If you are applying for a job that requires the Reuters stylebook, get a step up by checking out their online version. Of course, getting used to those strange British spellings might be a bit challenging.
The Anti-Defamation League seeks a senior producer in New York, reports Media Bistro. The job entails research, writing, editing, proofreading and copyediting for online and email publications. Go here for further details.
The position involves originating, gathering and organizing appropriate regional and national content in various distribution channels including web, email, cell phone and print. Designing and creating graphic presentations and packages appropriate to our subscriber users.
The publications are owned by the Revelle-Scripps family. The San Diego Source is a subscription-based publication with more than 6.6 million visitors a year, according to the company’s website.
Is citizen-reported journalism a fad or the answer to an expanded press? While I cringe at the whole idea as a former professional, I am fascinated by the power of such media. After all, Twitter shifted from novelty to tool almost overnight.
I know, I know, hyper-local news doesn’t seem all that exciting. Then again, America Online just paid $10 million to buy hyper-local news site, Patch, and another $10 mill for Going, writes Kara Swisher in BoomTown.
I don’t know about you, but that kind of money sounds EXCITING to me. Not that I ever planned on getting rich, but in today’s economy I’ve been paying a wee bit more attention to that bottom line thing.
A couple months ago, I actually tried contacting Patch about whether they were going to make their software available to folks hoping to start local sites. I was one of more than 230 people who submitted inquiries, according to a press release in Swisher’s post. And now I know why I never heard back from them; they were probably too busy cooking up the sale!
Patch seems to be using journalists with professional experience, but I’m completely unclear about the company’s pay structure. It’s a shame Patch never responded to my earlier inquiry.
I am a bit surprised by the $10 million price tag. After all, there is not that much local advertising on the site. Of course it doesn’t hurt that Patch’s principal investor was AOL’s new CEO, Tim Armstrong. And since he’s heavily restructuring the beleaguered company, perhaps he has a plan in mind.
Here’s what Armstrong says in the AOL press release:
“Local remains one of the most disaggregated experiences on the Web today – there’s a lot of information out there but simply no way for consumers to find it quickly and easily. It’s a space that’s prime for innovation and an area where AOL has a significant audience and a valuable mapping service in MapQuest. Going forward, local will be a core area of focus and investment for AOL.”
The upshot? Maybe we should keep our eyes peeled for job opportunities at AOL soon.
One of my weird pastimes is to find linkage among seemingly unrelated stories. Consider a recent survey that found readers won’t pay for generalized online news if they can get free content elsewhere, reports The Sydney Morning Herald.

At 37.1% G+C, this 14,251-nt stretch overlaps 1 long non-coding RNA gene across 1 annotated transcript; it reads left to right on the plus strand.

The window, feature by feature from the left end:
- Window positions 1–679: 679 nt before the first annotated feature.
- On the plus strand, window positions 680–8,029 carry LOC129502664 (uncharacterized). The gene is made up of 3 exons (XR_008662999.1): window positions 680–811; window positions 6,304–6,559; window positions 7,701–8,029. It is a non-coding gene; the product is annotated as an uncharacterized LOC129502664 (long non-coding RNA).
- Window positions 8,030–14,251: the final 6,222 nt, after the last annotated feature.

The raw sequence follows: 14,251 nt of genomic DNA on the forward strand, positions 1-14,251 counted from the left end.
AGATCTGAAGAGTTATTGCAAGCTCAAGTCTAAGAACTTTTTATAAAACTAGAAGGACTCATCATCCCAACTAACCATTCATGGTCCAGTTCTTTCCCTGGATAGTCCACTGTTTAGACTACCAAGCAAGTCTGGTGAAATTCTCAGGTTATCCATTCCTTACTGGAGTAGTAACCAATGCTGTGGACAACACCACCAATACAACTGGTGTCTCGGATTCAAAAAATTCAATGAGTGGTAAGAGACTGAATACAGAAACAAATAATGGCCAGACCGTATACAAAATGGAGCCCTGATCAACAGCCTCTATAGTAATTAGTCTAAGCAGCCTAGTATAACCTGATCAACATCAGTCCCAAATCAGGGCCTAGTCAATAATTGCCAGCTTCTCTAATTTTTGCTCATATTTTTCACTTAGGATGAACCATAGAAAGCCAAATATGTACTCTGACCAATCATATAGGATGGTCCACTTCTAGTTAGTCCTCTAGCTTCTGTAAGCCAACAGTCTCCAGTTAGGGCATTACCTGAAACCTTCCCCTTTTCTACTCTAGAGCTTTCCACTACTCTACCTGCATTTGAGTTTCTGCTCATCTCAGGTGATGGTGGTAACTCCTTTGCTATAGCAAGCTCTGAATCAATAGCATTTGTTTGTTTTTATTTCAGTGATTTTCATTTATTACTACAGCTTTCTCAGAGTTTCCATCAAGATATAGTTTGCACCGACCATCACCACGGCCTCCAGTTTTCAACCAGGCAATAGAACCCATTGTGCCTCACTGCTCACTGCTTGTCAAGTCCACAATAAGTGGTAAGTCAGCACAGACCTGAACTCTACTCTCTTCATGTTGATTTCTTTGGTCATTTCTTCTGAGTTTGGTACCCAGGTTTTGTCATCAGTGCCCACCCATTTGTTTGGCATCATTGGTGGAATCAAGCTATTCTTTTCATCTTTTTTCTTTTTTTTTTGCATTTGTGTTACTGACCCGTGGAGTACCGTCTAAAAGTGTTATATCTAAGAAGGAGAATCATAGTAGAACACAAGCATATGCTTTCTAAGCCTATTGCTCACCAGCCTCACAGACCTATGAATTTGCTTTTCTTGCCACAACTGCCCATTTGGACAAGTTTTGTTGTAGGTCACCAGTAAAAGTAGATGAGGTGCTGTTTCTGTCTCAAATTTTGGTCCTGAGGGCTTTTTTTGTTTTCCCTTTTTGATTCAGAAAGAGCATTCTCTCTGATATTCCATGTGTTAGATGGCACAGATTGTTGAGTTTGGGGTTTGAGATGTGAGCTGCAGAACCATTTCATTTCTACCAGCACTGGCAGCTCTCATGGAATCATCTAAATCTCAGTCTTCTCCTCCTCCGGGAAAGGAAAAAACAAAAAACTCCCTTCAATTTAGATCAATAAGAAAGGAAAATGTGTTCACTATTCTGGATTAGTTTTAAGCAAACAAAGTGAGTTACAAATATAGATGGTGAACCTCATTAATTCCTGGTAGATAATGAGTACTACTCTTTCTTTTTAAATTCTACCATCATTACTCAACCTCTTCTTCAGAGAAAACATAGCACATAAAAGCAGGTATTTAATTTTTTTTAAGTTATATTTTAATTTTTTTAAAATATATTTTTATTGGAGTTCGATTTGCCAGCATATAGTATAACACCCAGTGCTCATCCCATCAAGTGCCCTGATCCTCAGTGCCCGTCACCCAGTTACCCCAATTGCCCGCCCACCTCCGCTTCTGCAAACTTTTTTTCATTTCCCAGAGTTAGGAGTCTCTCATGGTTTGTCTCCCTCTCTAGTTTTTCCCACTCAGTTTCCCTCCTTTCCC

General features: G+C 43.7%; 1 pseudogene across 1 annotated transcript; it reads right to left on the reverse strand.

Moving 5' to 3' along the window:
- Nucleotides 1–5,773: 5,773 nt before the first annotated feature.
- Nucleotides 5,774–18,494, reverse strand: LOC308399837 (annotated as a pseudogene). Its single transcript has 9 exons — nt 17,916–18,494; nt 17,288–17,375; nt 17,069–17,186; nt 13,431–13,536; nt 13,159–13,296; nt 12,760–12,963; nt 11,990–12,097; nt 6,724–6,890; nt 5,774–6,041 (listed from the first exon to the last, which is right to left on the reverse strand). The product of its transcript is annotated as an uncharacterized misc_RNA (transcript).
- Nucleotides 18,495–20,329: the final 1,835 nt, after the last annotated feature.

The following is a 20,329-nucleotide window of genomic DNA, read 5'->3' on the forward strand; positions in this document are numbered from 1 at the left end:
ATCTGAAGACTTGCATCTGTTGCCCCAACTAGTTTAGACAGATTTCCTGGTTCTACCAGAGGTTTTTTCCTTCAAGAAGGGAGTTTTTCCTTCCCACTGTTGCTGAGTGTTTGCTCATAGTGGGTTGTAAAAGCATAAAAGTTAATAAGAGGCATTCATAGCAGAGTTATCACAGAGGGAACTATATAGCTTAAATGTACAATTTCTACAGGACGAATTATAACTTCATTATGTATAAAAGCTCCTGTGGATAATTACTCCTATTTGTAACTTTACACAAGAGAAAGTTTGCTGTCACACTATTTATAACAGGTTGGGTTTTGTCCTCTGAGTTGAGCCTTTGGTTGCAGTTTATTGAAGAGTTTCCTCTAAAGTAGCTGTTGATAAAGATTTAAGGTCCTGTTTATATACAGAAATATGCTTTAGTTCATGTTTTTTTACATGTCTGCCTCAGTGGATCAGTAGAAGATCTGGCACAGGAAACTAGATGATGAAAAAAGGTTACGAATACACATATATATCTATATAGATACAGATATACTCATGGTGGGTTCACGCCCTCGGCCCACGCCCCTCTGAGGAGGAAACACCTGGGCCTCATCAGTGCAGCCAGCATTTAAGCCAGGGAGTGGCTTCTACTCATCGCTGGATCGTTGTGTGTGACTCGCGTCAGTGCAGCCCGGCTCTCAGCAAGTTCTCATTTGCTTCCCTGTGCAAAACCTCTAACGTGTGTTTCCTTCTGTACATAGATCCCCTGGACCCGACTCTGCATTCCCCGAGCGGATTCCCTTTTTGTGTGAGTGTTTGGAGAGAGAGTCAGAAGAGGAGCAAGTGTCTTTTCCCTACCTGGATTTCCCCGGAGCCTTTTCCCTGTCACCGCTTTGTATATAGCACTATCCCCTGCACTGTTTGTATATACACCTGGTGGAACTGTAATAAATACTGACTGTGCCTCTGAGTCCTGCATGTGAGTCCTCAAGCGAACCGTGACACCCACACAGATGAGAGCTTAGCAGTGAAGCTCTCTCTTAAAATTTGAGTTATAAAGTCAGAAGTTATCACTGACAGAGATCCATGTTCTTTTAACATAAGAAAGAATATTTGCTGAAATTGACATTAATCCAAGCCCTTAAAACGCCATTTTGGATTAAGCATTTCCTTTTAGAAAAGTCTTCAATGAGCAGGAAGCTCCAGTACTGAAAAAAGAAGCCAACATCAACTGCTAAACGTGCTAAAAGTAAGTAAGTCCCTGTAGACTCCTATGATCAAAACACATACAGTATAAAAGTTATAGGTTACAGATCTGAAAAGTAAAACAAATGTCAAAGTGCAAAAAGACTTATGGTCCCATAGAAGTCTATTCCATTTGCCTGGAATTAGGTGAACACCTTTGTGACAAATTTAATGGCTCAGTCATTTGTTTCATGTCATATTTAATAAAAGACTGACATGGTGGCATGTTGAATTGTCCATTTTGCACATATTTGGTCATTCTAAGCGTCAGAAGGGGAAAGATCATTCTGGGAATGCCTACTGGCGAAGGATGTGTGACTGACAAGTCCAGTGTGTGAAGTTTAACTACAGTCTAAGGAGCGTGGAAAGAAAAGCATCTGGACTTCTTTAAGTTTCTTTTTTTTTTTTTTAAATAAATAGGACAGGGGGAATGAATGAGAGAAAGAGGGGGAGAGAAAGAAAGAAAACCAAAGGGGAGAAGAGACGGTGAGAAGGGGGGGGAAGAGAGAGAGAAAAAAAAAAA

But there is an upshot to the PricewaterhouseCoopers survey, according to the story: “readers of specialized sport and finance content (are) seen as more willing to open their wallets.” I classify hyperlocal as specialized.
So here comes the linkage: if the future of online news is hyperlocal, as suggested in this CNN story, then perhaps local online startups in noncompetitive markets CAN charge a subscription fee or at least attract donations.
Here’s a mouthful: The Knight Digital Media Center’s News Entrepreneur Boot Camp has selected 15 digital journalists for an “intense week of training in audience development, market research, legal issues, entrepreneurial decision-making and business practices and management, the program will prepare journalists to develop and launch new and sustainable news and information services in the public’s interest.” (phwew)
Um, okay, then. If I understand all this correctly, these journalists will learn how convert their experience into new journalism businesses. “We are focused on bringing entrepreneurial skills to journalists who have great ideas for developing online news projects but who don’t know much about starting a business,” is quoted as saying in this press release.
It seems that blogging has become a profession, reports Mark Penn of The Wall Street Journal. Sure, to make about $75,000 you need more than 100,000 hits a month, but the fact remains that about 452,000 Americans are making at least some money from blogging.
While getting huge traffic numbers for a new blog doesn’t (usually) happen over night, there are other options. Consider that some corporations and non-profits pay about $75 for a good post, reports the Journal. And some companies keep bloggers on staff for salaries ranging from $45,000 to $90,000 a year.
The nice thing about blogging? It is , about as egalitarian as you can imagine. If you don’t like one company’s methods or values, it’s easy to move on.
But if you prefer to go it alone, there are plenty of niches that have yet to be explored. The key, is to find a topic that interests you and brings in an audience, not to mention revenue.